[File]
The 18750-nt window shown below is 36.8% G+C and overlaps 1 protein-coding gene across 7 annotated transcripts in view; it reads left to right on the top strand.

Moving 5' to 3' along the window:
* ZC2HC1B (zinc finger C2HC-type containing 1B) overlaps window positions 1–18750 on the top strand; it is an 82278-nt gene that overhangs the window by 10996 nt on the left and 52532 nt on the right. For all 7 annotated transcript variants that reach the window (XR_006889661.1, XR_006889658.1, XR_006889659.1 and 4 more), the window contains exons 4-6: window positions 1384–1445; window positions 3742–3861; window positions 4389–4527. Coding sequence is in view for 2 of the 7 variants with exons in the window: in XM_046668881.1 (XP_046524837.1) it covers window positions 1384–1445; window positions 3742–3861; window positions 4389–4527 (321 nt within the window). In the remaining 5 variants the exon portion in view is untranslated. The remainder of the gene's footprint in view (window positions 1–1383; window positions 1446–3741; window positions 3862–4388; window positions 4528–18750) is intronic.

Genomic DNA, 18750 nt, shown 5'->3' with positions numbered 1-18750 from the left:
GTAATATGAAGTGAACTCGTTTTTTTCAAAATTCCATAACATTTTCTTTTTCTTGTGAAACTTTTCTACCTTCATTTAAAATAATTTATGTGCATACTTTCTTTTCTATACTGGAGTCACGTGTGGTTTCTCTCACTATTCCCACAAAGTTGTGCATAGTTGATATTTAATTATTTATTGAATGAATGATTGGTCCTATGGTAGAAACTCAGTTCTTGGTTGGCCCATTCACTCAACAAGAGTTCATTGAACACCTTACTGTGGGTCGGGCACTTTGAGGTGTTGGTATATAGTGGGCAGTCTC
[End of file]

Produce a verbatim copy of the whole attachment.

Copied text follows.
The 18750-nt window shown below is 36.8% G+C and overlaps 1 protein-coding gene across 7 annotated transcripts in view; it reads left to right on the top strand.

Moving 5' to 3' along the window:
* ZC2HC1B (zinc finger C2HC-type containing 1B) overlaps window positions 1–18750 on the top strand; it is an 82278-nt gene that overhangs the window by 10996 nt on the left and 52532 nt on the right. For all 7 annotated transcript variants that reach the window (XR_006889661.1, XR_006889658.1, XR_006889659.1 and 4 more), the window contains exons 4-6: window positions 1384–1445; window positions 3742–3861; window positions 4389–4527. Coding sequence is in view for 2 of the 7 variants with exons in the window: in XM_046668881.1 (XP_046524837.1) it covers window positions 1384–1445; window positions 3742–3861; window positions 4389–4527 (321 nt within the window). In the remaining 5 variants the exon portion in view is untranslated. The remainder of the gene's footprint in view (window positions 1–1383; window positions 1446–3741; window positions 3862–4388; window positions 4528–18750) is intronic.

Genomic DNA, 18750 nt, shown 5'->3' with positions numbered 1-18750 from the left:
GTAATATGAAGTGAACTCGTTTTTTTCAAAATTCCATAACATTTTCTTTTTCTTGTGAAACTTTTCTACCTTCATTTAAAATAATTTATGTGCATACTTTCTTTTCTATACTGGAGTCACGTGTGGTTTCTCTCACTATTCCCACAAAGTTGTGCATAGTTGATATTTAATTATTTATTGAATGAATGATTGGTCCTATGGTAGAAACTCAGTTCTTGGTTGGCCCATTCACTCAACAAGAGTTCATTGAACACCTTACTGTGGGTCGGGCACTTTGAGGTGTTGGTATATAGTGGGCAGTCTC